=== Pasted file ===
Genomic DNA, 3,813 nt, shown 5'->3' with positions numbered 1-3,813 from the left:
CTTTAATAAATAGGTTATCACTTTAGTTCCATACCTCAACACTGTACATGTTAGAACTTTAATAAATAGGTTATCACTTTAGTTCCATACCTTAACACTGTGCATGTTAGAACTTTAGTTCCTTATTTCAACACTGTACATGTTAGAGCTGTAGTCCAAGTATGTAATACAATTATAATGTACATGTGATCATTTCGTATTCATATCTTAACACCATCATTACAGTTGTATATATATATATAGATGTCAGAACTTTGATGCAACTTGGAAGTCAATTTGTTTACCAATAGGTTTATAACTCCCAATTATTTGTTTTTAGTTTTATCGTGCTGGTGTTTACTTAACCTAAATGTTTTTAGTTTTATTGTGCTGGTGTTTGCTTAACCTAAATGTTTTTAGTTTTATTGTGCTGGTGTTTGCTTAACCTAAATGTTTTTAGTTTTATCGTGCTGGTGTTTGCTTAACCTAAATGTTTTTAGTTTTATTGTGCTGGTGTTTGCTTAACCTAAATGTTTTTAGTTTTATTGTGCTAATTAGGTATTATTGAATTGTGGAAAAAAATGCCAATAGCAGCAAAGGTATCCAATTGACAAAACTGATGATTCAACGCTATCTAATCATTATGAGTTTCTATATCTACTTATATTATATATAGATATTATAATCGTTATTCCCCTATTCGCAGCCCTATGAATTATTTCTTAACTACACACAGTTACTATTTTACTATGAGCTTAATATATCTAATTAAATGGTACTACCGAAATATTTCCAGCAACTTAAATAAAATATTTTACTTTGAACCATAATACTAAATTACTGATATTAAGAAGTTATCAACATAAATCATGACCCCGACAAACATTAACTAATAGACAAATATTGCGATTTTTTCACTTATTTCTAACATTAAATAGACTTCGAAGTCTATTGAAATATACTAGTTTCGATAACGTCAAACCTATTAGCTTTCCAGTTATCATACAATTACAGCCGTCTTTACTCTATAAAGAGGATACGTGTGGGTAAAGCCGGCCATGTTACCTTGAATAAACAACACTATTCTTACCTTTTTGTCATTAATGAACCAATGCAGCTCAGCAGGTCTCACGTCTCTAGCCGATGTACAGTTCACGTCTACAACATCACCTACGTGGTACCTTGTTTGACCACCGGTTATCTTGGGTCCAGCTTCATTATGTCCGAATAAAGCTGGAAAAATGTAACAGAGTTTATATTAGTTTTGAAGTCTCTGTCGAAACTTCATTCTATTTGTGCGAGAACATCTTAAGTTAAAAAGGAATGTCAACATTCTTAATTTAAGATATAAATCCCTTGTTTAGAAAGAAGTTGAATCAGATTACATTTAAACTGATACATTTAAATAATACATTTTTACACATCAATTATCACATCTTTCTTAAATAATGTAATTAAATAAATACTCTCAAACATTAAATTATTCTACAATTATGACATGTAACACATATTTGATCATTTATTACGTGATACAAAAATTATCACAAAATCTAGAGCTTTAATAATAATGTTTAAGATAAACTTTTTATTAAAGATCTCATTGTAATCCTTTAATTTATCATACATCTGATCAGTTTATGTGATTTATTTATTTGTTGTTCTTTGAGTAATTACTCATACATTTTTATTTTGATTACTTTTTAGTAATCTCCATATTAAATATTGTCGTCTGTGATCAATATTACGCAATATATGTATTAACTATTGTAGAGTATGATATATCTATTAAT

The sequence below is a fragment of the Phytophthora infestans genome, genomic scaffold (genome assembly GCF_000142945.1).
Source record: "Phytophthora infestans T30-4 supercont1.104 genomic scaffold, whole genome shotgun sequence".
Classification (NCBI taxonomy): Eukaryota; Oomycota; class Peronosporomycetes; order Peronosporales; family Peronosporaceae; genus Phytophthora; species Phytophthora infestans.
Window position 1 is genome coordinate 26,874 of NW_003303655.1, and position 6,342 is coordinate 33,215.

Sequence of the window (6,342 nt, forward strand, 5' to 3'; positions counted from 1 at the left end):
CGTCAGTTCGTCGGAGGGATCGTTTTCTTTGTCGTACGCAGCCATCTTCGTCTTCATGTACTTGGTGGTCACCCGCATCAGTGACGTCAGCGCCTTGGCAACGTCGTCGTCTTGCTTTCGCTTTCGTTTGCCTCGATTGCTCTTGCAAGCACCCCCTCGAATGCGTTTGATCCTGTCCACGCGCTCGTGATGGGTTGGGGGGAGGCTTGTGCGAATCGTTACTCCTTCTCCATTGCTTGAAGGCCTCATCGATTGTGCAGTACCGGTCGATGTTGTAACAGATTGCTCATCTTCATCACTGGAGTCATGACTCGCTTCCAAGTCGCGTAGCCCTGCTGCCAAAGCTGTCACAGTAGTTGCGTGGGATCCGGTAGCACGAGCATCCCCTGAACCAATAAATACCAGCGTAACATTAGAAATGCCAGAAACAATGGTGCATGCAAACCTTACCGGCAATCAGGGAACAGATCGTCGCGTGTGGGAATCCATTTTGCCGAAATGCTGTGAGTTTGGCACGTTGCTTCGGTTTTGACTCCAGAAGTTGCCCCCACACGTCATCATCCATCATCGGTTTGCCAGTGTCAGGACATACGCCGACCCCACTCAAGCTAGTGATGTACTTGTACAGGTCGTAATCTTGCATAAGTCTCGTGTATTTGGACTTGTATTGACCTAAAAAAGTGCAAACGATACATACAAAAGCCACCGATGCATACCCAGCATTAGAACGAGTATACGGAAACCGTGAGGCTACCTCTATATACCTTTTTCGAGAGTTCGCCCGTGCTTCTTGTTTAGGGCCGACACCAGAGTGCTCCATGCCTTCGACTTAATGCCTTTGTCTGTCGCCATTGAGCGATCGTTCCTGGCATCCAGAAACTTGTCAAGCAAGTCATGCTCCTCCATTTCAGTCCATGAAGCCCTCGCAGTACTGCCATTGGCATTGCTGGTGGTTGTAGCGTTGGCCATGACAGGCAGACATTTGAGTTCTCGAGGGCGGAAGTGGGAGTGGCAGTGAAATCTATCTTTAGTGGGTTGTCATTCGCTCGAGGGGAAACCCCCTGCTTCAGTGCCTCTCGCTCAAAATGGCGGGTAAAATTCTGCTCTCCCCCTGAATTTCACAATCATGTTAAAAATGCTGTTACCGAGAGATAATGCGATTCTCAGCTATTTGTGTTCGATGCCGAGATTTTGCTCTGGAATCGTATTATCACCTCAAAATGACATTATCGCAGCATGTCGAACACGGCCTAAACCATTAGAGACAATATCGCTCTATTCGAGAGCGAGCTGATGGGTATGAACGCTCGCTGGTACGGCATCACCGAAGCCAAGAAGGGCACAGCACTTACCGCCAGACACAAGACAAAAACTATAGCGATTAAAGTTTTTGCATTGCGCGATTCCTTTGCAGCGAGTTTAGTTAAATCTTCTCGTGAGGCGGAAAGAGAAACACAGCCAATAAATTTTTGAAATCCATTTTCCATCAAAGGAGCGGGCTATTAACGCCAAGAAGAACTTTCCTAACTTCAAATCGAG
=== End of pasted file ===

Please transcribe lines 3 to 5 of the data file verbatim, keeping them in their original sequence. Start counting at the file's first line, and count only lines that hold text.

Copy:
The sequence below is a fragment of the Phytophthora infestans genome, genomic scaffold (genome assembly GCF_000142945.1).
Source record: "Phytophthora infestans T30-4 supercont1.104 genomic scaffold, whole genome shotgun sequence".
Classification (NCBI taxonomy): Eukaryota; Oomycota; class Peronosporomycetes; order Peronosporales; family Peronosporaceae; genus Phytophthora; species Phytophthora infestans.